A short distance southwest from San Miguel de Allende puts you at Cañada de la Virgen, one of Mexico’s most recently excavated pyramids, near the northern edge of Mesoamerican pyramids, and surrounded by private land in an out-of-the-way location that reduces visitor traffic and greatly enhances the guest experience.
Pyramids are some of the oldest buildings on earth and throughout Mexico, Central and South America they were built and revered by Olmecs, Mayans, Incas, Aztecs, Toltecs, and others. The form and size of pyramids are generally simple to construct and they provide a vantage to survey the surrounding lands and study the heavens.
Cañada de la Virgen (Canyon of the Virgin) was built between the 5th and 9th centuries and archaeologists theorize the site was a religious and astronomical center and thought to be built by the Otomi, believed to be related to the Aztecs, and who were centered in the middle upper plains of central Mexico.
The 40-acre site was first documented in 1985, though locals tell stories of playing in the area when they were children, suspecting all along that an archaeological treasure lay beneath their feet. Located atop a small mesa, Cañada de la Virgen includes seven distinct features, including the main pyramid (House of the Thirteen Heavens), House of the Longest Night, House of the Wind, ceremonial squares, a game ball court, sunken patios and an entry road that runs for almost one kilometer (nearly 1,000 yards). Other structures there have been mapped and await funding for future excavation.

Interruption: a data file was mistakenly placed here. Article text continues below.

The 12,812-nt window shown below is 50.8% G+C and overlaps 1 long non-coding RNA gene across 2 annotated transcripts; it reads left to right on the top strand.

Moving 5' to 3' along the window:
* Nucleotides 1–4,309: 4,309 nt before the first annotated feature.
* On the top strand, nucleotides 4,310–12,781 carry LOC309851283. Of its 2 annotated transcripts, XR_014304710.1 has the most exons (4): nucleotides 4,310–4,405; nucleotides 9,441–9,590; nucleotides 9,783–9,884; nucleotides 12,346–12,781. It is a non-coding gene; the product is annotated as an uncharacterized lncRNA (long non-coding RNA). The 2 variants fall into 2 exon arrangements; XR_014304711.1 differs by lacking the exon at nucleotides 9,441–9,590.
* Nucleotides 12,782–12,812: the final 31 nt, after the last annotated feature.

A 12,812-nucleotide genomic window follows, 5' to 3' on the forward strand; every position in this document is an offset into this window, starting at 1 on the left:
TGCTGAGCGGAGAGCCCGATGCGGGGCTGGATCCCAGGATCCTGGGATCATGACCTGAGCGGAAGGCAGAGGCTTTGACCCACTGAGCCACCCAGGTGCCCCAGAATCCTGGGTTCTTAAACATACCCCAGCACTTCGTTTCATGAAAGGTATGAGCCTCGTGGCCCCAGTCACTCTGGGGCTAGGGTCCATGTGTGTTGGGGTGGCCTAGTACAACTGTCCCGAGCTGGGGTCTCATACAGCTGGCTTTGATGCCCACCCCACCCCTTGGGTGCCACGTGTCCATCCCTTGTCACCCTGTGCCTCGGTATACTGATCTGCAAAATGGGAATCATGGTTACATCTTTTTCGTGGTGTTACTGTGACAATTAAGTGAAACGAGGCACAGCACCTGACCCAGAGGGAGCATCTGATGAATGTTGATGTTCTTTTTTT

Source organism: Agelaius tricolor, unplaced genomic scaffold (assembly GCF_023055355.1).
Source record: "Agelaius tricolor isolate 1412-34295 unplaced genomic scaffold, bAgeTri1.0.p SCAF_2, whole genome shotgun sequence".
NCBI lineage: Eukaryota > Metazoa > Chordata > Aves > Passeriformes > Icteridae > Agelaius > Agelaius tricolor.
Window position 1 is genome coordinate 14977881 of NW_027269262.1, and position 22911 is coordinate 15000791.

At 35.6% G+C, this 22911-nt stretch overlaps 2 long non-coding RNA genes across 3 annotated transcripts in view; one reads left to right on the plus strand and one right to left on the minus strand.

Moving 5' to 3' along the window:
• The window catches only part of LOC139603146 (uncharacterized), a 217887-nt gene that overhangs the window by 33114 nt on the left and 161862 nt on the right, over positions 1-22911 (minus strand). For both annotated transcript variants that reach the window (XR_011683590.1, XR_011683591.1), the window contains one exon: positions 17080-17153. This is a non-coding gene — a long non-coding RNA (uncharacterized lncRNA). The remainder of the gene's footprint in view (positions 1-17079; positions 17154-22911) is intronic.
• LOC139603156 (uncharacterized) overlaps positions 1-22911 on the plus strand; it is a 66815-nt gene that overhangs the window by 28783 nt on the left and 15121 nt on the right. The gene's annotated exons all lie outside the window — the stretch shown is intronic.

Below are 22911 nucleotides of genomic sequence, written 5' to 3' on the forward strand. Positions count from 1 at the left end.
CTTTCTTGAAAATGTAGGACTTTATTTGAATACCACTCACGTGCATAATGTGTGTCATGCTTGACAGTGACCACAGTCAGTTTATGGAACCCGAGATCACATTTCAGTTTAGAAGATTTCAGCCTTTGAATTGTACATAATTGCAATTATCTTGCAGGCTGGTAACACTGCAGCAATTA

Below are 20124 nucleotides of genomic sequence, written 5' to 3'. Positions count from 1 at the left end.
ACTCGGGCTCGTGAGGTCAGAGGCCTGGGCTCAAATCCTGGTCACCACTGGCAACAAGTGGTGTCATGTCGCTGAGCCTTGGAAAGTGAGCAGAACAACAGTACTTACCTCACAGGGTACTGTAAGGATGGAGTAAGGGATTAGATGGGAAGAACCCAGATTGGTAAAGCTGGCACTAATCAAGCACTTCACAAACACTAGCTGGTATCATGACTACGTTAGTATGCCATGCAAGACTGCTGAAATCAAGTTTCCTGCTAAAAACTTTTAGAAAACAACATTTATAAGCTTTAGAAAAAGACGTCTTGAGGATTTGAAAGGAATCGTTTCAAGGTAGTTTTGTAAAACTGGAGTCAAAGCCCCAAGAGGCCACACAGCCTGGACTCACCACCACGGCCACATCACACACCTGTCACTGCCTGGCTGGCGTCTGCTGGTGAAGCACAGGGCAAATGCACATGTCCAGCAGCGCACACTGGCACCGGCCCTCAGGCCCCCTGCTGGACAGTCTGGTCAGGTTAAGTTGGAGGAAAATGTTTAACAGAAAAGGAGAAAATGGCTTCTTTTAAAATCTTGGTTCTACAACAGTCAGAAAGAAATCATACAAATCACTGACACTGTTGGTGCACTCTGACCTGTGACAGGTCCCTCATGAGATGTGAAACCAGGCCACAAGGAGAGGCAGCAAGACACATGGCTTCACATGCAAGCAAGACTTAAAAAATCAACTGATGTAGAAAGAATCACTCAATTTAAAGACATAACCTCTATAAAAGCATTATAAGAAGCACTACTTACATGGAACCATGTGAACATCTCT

Like many pyramids, Cañada de la Virgen was used to study the stars and track seasonal changes to maximize planting and harvesting of crops for the people who lived in the area. It is thought few people lived fulltime at Cañada de la Virgen because there is no year-round water supply. It is not a burial site per se, but researchers have unearthed the remains of a few people buried there, considered to be elites.
Tremendous planning went into siting the elements at Cañada de la Virgen, resulting in what could be called a computer made of stone. As just one example, researchers determined that at sunset on the Otomi New Year’s Eve on March 4, 2011 there was a virtually perfect alignment of the sun with the pyramid.
There are other, better-known pyramids in Mexico, but excavation of the Cañada de la Virgen site did not begin until 2002. It has only been open to the public since early 2011, and its somewhat secluded location has limited sightseers to approximately 20,000 annually. Guests wishing to visit must take a bus from the visitor center and are accompanied by a staff member. The relatively few number of visitors reduces crowds, chatter, and distraction, enabling one to focus on what is at hand.
Signage, both Spanish and English, provides excellent information on the area and the structures you are visiting. And because Cañada de la Virgen is surrounded by private land (part of what may have been the largest hacienda in Mexico), there are different ways to appreciate its beauty. A licensed private tour operator offers a package option of either hiking, horseback riding and then tours of the site, in addition to the guided outings from the cultural office of the State of Guanajuato and other private tour guides.
No matter how you decide to visit, be sure to go, if you can. And when you do, as you stand atop the pyramid, close your eyes and listen carefully. Carried by the breeze you just might hear the ancient Otomi tongue whispered in your ear, revealing some of the secrets of Cañada de la Virgen.